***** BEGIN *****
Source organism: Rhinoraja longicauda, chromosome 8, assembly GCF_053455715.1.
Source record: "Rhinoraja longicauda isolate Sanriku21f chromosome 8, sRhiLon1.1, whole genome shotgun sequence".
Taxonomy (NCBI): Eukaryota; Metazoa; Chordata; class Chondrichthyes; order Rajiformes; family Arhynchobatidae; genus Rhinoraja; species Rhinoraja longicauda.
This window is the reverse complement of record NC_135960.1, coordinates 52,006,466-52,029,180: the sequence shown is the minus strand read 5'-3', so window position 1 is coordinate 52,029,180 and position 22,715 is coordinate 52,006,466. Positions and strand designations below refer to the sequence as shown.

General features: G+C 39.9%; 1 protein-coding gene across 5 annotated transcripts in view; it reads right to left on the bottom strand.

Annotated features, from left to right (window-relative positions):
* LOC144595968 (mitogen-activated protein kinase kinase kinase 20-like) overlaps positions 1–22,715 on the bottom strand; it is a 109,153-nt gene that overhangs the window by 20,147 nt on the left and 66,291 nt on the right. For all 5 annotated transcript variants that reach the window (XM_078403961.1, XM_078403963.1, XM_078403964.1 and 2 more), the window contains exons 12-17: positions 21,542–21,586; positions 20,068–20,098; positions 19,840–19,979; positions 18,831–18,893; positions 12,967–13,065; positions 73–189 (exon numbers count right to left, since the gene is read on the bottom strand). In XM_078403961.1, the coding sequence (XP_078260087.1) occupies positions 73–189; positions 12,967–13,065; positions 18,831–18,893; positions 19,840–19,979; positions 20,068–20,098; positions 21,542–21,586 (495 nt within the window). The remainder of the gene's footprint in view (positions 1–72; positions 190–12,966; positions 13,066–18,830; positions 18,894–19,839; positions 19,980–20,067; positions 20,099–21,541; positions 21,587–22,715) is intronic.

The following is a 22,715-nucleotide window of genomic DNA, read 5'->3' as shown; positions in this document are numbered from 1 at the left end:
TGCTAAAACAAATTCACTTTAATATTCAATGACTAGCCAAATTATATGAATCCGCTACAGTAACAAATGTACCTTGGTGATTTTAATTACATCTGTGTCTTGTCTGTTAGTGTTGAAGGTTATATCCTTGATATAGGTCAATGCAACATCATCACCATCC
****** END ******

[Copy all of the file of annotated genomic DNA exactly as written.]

Source organism: Rhinoraja longicauda, chromosome 8, assembly GCF_053455715.1.
Source record: "Rhinoraja longicauda isolate Sanriku21f chromosome 8, sRhiLon1.1, whole genome shotgun sequence".
Taxonomy (NCBI): Eukaryota; Metazoa; Chordata; class Chondrichthyes; order Rajiformes; family Arhynchobatidae; genus Rhinoraja; species Rhinoraja longicauda.
This window is the reverse complement of record NC_135960.1, coordinates 52,006,466-52,029,180: the sequence shown is the minus strand read 5'-3', so window position 1 is coordinate 52,029,180 and position 22,715 is coordinate 52,006,466. Positions and strand designations below refer to the sequence as shown.

General features: G+C 39.9%; 1 protein-coding gene across 5 annotated transcripts in view; it reads right to left on the bottom strand.

Annotated features, from left to right (window-relative positions):
* LOC144595968 (mitogen-activated protein kinase kinase kinase 20-like) overlaps positions 1–22,715 on the bottom strand; it is a 109,153-nt gene that overhangs the window by 20,147 nt on the left and 66,291 nt on the right. For all 5 annotated transcript variants that reach the window (XM_078403961.1, XM_078403963.1, XM_078403964.1 and 2 more), the window contains exons 12-17: positions 21,542–21,586; positions 20,068–20,098; positions 19,840–19,979; positions 18,831–18,893; positions 12,967–13,065; positions 73–189 (exon numbers count right to left, since the gene is read on the bottom strand). In XM_078403961.1, the coding sequence (XP_078260087.1) occupies positions 73–189; positions 12,967–13,065; positions 18,831–18,893; positions 19,840–19,979; positions 20,068–20,098; positions 21,542–21,586 (495 nt within the window). The remainder of the gene's footprint in view (positions 1–72; positions 190–12,966; positions 13,066–18,830; positions 18,894–19,839; positions 19,980–20,067; positions 20,099–21,541; positions 21,587–22,715) is intronic.

The following is a 22,715-nucleotide window of genomic DNA, read 5'->3' as shown; positions in this document are numbered from 1 at the left end:
TGCTAAAACAAATTCACTTTAATATTCAATGACTAGCCAAATTATATGAATCCGCTACAGTAACAAATGTACCTTGGTGATTTTAATTACATCTGTGTCTTGTCTGTTAGTGTTGAAGGTTATATCCTTGATATAGGTCAATGCAACATCATCACCATCC